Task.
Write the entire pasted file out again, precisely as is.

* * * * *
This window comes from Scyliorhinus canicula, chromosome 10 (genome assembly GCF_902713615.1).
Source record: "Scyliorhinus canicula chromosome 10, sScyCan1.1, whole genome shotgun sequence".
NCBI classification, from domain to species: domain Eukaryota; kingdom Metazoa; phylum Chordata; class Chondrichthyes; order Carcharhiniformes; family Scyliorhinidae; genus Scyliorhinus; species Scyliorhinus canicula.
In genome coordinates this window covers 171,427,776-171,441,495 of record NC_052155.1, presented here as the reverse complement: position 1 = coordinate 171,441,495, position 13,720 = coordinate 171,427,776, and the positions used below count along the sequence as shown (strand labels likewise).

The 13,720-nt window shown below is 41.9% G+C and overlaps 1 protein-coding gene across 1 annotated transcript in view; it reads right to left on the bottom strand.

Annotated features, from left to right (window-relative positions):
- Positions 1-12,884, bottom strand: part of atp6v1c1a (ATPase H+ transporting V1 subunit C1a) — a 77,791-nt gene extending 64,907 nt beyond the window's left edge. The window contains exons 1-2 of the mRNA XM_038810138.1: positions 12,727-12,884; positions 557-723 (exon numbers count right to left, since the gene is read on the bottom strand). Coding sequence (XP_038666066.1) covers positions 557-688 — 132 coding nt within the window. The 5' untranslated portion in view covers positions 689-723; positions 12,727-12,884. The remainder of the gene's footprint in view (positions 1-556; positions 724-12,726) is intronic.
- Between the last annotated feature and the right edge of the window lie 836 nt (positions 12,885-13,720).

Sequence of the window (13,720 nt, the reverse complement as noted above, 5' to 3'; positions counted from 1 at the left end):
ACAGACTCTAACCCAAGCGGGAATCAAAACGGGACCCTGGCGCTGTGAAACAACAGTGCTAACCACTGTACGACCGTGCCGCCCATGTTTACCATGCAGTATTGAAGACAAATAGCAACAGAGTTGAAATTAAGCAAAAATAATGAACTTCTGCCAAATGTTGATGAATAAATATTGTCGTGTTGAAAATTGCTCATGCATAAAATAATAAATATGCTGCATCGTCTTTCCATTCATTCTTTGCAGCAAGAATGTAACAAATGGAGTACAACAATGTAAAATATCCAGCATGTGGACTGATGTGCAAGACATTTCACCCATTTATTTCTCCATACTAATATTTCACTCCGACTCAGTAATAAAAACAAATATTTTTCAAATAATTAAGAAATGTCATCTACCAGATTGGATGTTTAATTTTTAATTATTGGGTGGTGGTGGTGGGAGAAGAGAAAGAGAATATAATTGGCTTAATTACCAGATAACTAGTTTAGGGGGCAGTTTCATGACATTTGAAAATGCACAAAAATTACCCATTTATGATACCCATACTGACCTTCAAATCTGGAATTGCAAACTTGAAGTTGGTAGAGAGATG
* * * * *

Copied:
This window comes from Scyliorhinus canicula, chromosome 10 (genome assembly GCF_902713615.1).
Source record: "Scyliorhinus canicula chromosome 10, sScyCan1.1, whole genome shotgun sequence".
NCBI classification, from domain to species: domain Eukaryota; kingdom Metazoa; phylum Chordata; class Chondrichthyes; order Carcharhiniformes; family Scyliorhinidae; genus Scyliorhinus; species Scyliorhinus canicula.
In genome coordinates this window covers 171,427,776-171,441,495 of record NC_052155.1, presented here as the reverse complement: position 1 = coordinate 171,441,495, position 13,720 = coordinate 171,427,776, and the positions used below count along the sequence as shown (strand labels likewise).

The 13,720-nt window shown below is 41.9% G+C and overlaps 1 protein-coding gene across 1 annotated transcript in view; it reads right to left on the bottom strand.

Annotated features, from left to right (window-relative positions):
- Positions 1-12,884, bottom strand: part of atp6v1c1a (ATPase H+ transporting V1 subunit C1a) — a 77,791-nt gene extending 64,907 nt beyond the window's left edge. The window contains exons 1-2 of the mRNA XM_038810138.1: positions 12,727-12,884; positions 557-723 (exon numbers count right to left, since the gene is read on the bottom strand). Coding sequence (XP_038666066.1) covers positions 557-688 — 132 coding nt within the window. The 5' untranslated portion in view covers positions 689-723; positions 12,727-12,884. The remainder of the gene's footprint in view (positions 1-556; positions 724-12,726) is intronic.
- Between the last annotated feature and the right edge of the window lie 836 nt (positions 12,885-13,720).

Sequence of the window (13,720 nt, the reverse complement as noted above, 5' to 3'; positions counted from 1 at the left end):
ACAGACTCTAACCCAAGCGGGAATCAAAACGGGACCCTGGCGCTGTGAAACAACAGTGCTAACCACTGTACGACCGTGCCGCCCATGTTTACCATGCAGTATTGAAGACAAATAGCAACAGAGTTGAAATTAAGCAAAAATAATGAACTTCTGCCAAATGTTGATGAATAAATATTGTCGTGTTGAAAATTGCTCATGCATAAAATAATAAATATGCTGCATCGTCTTTCCATTCATTCTTTGCAGCAAGAATGTAACAAATGGAGTACAACAATGTAAAATATCCAGCATGTGGACTGATGTGCAAGACATTTCACCCATTTATTTCTCCATACTAATATTTCACTCCGACTCAGTAATAAAAACAAATATTTTTCAAATAATTAAGAAATGTCATCTACCAGATTGGATGTTTAATTTTTAATTATTGGGTGGTGGTGGTGGGAGAAGAGAAAGAGAATATAATTGGCTTAATTACCAGATAACTAGTTTAGGGGGCAGTTTCATGACATTTGAAAATGCACAAAAATTACCCATTTATGATACCCATACTGACCTTCAAATCTGGAATTGCAAACTTGAAGTTGGTAGAGAGATG